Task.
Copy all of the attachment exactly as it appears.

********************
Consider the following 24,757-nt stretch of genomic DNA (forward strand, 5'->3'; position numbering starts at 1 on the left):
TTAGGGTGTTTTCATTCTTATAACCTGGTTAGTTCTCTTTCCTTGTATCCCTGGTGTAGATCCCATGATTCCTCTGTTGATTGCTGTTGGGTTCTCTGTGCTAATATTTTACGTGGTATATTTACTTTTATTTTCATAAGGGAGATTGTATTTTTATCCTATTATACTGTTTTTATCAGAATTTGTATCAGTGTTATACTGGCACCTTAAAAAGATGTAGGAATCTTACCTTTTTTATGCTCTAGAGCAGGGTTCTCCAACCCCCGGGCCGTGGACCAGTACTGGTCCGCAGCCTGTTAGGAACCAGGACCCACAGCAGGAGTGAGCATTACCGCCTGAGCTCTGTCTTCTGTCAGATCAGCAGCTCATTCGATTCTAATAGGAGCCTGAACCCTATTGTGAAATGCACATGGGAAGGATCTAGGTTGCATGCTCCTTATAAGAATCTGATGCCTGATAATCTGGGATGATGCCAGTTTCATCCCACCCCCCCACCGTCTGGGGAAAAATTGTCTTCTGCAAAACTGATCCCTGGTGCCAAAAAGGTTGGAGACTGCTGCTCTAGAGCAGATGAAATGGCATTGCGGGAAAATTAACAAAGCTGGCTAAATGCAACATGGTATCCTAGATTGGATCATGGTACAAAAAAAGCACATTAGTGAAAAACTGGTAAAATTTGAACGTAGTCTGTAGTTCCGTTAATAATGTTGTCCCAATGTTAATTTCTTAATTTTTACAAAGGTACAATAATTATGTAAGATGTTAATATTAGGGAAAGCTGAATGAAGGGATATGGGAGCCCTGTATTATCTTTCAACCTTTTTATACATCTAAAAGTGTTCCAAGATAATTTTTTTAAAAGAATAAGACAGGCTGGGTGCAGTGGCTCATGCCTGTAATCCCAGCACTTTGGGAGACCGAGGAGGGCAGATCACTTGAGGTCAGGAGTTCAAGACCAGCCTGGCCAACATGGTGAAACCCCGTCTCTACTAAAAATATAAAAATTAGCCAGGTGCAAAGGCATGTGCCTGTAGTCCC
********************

Consider the following 24,757-nt stretch of genomic DNA (forward strand, 5'->3'; position numbering starts at 1 on the left):
TTAGGGTGTTTTCATTCTTATAACCTGGTTAGTTCTCTTTCCTTGTATCCCTGGTGTAGATCCCATGATTCCTCTGTTGATTGCTGTTGGGTTCTCTGTGCTAATATTTTACGTGGTATATTTACTTTTATTTTCATAAGGGAGATTGTATTTTTATCCTATTATACTGTTTTTATCAGAATTTGTATCAGTGTTATACTGGCACCTTAAAAAGATGTAGGAATCTTACCTTTTTTATGCTCTAGAGCAGGGTTCTCCAACCCCCGGGCCGTGGACCAGTACTGGTCCGCAGCCTGTTAGGAACCAGGACCCACAGCAGGAGTGAGCATTACCGCCTGAGCTCTGTCTTCTGTCAGATCAGCAGCTCATTCGATTCTAATAGGAGCCTGAACCCTATTGTGAAATGCACATGGGAAGGATCTAGGTTGCATGCTCCTTATAAGAATCTGATGCCTGATAATCTGGGATGATGCCAGTTTCATCCCACCCCCCCACCGTCTGGGGAAAAATTGTCTTCTGCAAAACTGATCCCTGGTGCCAAAAAGGTTGGAGACTGCTGCTCTAGAGCAGATGAAATGGCATTGCGGGAAAATTAACAAAGCTGGCTAAATGCAACATGGTATCCTAGATTGGATCATGGTACAAAAAAAGCACATTAGTGAAAAACTGGTAAAATTTGAACGTAGTCTGTAGTTCCGTTAATAATGTTGTCCCAATGTTAATTTCTTAATTTTTACAAAGGTACAATAATTATGTAAGATGTTAATATTAGGGAAAGCTGAATGAAGGGATATGGGAGCCCTGTATTATCTTTCAACCTTTTTATACATCTAAAAGTGTTCCAAGATAATTTTTTTAAAAGAATAAGACAGGCTGGGTGCAGTGGCTCATGCCTGTAATCCCAGCACTTTGGGAGACCGAGGAGGGCAGATCACTTGAGGTCAGGAGTTCAAGACCAGCCTGGCCAACATGGTGAAACCCCGTCTCTACTAAAAATATAAAAATTAGCCAGGTGCAAAGGCATGTGCCTGTAGTCCC